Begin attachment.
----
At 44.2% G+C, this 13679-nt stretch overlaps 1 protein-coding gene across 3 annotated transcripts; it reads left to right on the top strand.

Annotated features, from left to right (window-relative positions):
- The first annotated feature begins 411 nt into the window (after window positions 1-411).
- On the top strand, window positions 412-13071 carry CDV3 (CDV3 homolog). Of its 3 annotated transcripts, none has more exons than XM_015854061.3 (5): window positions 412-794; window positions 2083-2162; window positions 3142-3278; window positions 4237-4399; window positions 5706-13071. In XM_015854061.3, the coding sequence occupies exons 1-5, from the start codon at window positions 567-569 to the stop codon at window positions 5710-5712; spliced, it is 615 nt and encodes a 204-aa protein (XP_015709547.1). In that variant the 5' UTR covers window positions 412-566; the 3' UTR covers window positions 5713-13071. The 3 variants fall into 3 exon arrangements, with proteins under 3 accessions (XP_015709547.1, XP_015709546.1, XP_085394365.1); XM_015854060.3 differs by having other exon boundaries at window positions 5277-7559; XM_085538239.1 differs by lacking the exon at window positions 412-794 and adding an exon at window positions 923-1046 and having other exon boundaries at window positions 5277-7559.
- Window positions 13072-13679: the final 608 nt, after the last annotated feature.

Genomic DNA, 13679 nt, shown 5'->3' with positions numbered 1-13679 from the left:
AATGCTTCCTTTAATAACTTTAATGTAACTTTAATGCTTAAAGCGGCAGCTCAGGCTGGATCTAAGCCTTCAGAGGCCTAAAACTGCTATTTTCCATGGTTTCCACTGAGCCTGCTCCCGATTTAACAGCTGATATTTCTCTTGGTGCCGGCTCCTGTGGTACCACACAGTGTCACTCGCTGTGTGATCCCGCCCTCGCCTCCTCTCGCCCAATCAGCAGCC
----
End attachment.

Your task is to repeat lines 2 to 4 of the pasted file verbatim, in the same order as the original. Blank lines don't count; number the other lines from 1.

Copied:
Annotated features, from left to right (window-relative positions):
- The first annotated feature begins 411 nt into the window (after window positions 1-411).
- On the top strand, window positions 412-13071 carry CDV3 (CDV3 homolog). Of its 3 annotated transcripts, none has more exons than XM_015854061.3 (5): window positions 412-794; window positions 2083-2162; window positions 3142-3278; window positions 4237-4399; window positions 5706-13071. In XM_015854061.3, the coding sequence occupies exons 1-5, from the start codon at window positions 567-569 to the stop codon at window positions 5710-5712; spliced, it is 615 nt and encodes a 204-aa protein (XP_015709547.1). In that variant the 5' UTR covers window positions 412-566; the 3' UTR covers window positions 5713-13071. The 3 variants fall into 3 exon arrangements, with proteins under 3 accessions (XP_015709547.1, XP_015709546.1, XP_085394365.1); XM_015854060.3 differs by having other exon boundaries at window positions 5277-7559; XM_085538239.1 differs by lacking the exon at window positions 412-794 and adding an exon at window positions 923-1046 and having other exon boundaries at window positions 5277-7559.